Churchill Capital Corp IV ($CCIV) is a special purpose acquisition company incorporated in 2020 by Michael Klein. The company itself does not hold any significant assets or operations, however, its intention to effect a merger, acquire assets, capital stock exchange, etc. generate its value. After its IPO on Sept. 18 2020, investors were keen to learn about Kleins ability to take Lucid Motors public via a $15 billion deal.
Churchill Capital has been through quite the rollercoaster as early rumors that began in January 2021, gave $CCIV the friction required to climb its way up trading from roughly $12 a share upwards to its peak in February at $64.86 per share. A price spike that coincided with the spike of $TSLA and $NIO at the time. However these glorified returns were short lived for those who bought in late, as the day following that peak Klein publicly confirmed the Lucid Motors deal resulting in a “sell the hype” situation where the stock price plummeted down to $35 per share. Since then, $CCIV has yet to recover, to the point where it is currently trading down 60% around $18 per share, price levels that were first realized in late January.
Lucid Motors is currently known for its supply of Formula E race car batteries. Now, they are directing their hand towards the luxury EV market through its debut flagship luxury sedan, the Lucid Air. Delivery is intended by the second half of 2021, though it is important to note that production has yet to begin as it already failed to meet its original spring 2021 deadline.
What makes the Lucid Air unique is its direct attempt to target not only the luxury car market against competitors such as the Mercedes S-Class, but also the EV market as well, largely dominated by Tesla. Impressively, the efficiency, power, and bi-directional charging of the battery design will bring Lucid Motors to lead the industry, even surpassing Tesla’s capacities.
The merger between CCIV and Lucid Motors is set to close in the second quarter of 2021, and the relative direction of growth for the stock seems largely dependent on Lucid Motors ability to launch and scale its vehicle production. High expectations are directed towards its release as indicated by Lucids $40 billion market cap. However, Lucid Motors CEO Peter Rawlinson’s recent statement regarding the company's production does provide much investor confidence. In the interview, Rawlinson wouldn’t commit to the 2022 target of 20,000 vehicles and is currently targeting above 577 Lucid Air models for 2021 and “significant growth” for 2022.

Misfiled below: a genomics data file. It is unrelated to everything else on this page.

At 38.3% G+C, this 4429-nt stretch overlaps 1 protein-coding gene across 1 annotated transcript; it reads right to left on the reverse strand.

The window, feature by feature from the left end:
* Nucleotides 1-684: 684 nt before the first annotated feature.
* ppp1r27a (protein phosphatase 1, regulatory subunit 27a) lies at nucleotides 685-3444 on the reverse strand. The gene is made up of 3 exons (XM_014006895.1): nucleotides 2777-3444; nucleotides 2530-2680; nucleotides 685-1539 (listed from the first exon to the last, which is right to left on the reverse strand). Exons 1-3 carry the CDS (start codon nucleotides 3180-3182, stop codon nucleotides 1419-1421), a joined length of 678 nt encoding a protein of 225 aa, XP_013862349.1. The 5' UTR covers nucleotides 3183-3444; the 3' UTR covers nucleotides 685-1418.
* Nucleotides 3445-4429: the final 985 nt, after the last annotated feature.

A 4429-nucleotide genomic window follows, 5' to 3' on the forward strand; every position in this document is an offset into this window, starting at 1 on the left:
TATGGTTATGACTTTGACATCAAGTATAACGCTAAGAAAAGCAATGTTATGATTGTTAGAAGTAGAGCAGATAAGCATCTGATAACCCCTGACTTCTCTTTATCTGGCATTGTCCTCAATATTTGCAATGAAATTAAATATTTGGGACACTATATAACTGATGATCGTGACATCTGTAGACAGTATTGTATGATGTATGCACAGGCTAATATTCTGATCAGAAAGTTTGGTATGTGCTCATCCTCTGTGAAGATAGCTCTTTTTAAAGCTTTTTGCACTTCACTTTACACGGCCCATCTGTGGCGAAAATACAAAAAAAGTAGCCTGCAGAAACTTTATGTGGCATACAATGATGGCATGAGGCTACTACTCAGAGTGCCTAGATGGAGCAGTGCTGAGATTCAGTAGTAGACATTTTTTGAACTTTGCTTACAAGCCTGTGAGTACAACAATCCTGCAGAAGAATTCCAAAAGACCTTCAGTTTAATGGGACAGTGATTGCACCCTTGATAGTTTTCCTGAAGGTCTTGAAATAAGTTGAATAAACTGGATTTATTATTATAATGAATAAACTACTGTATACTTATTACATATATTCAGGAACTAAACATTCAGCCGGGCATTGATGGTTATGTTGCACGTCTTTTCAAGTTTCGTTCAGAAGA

Typically, SPAC’s operate under a PIPE transaction of $10. In the case of Lucid Motors and Churchill Capital however, the PIPE transaction is priced at $15 due to the price spike from the rumors in early 2021. With the current trading price of $CCIV falling back down to around $18 it has created great uncertainty among investors as to the true valuation behind Lucid Motors.
Lucid Motors have accumulated a total of $1.2 billion in total funding, including a $1 billion deal with Saudi Arabia’s PIF. Factoring in all the PIPE and Churchill Capital investors yields Lucid Motors a valuation of $24 billion. An incredibly high valuation, especially when comparing to other EV manufacturers on the market. NIO, for example, holds a valuation of $24 billion stemming from its $8 billion in revenue and 82,866 units delivered. This means Lucid is currently valued at 28% of what NIO is without a single delivery to date. In comparison, other EV startups Nikola and Fisker which also went through similar SPAC transactions, only boast a valuation around $4 billion.
Looking at the $CCIV charts, we see it has been in bearish territory for a while now, and its Relative Strength Index (RSI) remains neutral but decreases with price, confirming the downtrend. We have seen lower highs and lower lows for a while without much news to indicate a break in trend. This trend is one that appears common to similar companies such as $NIO, $NKLA, and $FSR. In all three cases there was a huge price fall off after a hard uptrend rally, only in the case of $CCIV, the trend was realized early on pre-merger.
Looking onwards in a long term scheme, Lucid does not expect positive EBITDA and free cash flow until 2025, and even then they hope to realize significantly lower gross margins of 22-23% compared to leading technology companies. By 2026, Lucid hopes to generate $2.9 billion EBITDA and $1.9 billion in free cash flow.
From the looks of it, Lucid Motors has a product that could dominate its respective market (its battery and its capacities). However, it faces a variety of issues regarding rollout, production, and scaling that need to be addressed before I think they can find success. Based on the valuations and the inability for the stock price to recover, Lucid Motors was for a long time overvalued, and is in the process of correction. It’s never a good sign when your own investors are concerned with the company valuations, and that is where I currently stand as well. Lucid Motors has indubitably created a product that could be successful in the future, but as it stands your time and money is likely going to be better spent elsewhere for the time being.